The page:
Wales is witnessing a rebirth of co-operative housing, Keith Edwards told delegates at the CCH conference. A particular emphasis is being placed on the Community Housing Mutual model, which is based on co-operative principles.
Mr Edwards is the Director of the Chartered Institute of Housing Cymru that has 1,200 members across Wales and works to shape housing and community agendas. At the conference, he described the Community Housing Mutual model, which has continued to grow in Wales ever since it was introduced by the Welsh Assembly in 2001.
In its Housing White Paper, the Welsh Government committed to delivering 500 new homes through co-operative housing, as part of achieving its affordable housing target by 2016. Housing is now one of the Welsh government’s priorities and Community Housing Mutuals have been set up in many local authority areas throughout Wales as a result of stock transfer from local councils.
As part of the Community Housing Mutual model, membership is open to tenants, families and local residents and there is a constitutional commitment to involvement and regeneration, innovative multi-million pounds procurement process.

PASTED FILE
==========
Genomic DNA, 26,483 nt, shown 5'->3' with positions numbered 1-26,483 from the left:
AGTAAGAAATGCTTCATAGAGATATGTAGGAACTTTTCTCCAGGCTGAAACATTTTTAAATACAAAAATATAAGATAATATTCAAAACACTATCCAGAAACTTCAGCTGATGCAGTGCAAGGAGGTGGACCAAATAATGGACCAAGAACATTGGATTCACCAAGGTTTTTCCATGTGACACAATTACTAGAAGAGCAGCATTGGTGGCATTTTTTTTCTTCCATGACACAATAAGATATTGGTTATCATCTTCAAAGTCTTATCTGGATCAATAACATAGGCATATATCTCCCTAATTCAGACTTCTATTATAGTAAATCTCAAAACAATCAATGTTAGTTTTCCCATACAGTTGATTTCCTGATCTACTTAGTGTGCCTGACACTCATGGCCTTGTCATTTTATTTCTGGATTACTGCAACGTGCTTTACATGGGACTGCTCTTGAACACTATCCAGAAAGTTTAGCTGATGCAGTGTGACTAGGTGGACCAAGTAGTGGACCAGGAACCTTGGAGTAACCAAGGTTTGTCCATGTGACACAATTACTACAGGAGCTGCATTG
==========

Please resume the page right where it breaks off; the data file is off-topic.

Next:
There are currently three pioneer projects in Wales, that the Wales Co-operative Centre is supporting the development of, in Newport, Cardiff and Carmarthenshire, with a further 17 potential co-operative housing schemes being considered.
The Community Housing Model is similar to what in England is known as the Community Gateway Model, which the CCH helped develop as a new way of thinking for council housing stock transfer. The aim is to enable small-scale communities and co-operative activity within large-scale housing organisations. Membership organisations, Community Gateways encourage the involvement of tenants in decision-making about their homes and neighbourhoods. A Community Gateway Association was also set up in 2005.
- For more stories from the Confederation of Co-operative Housing 2014 conference, click here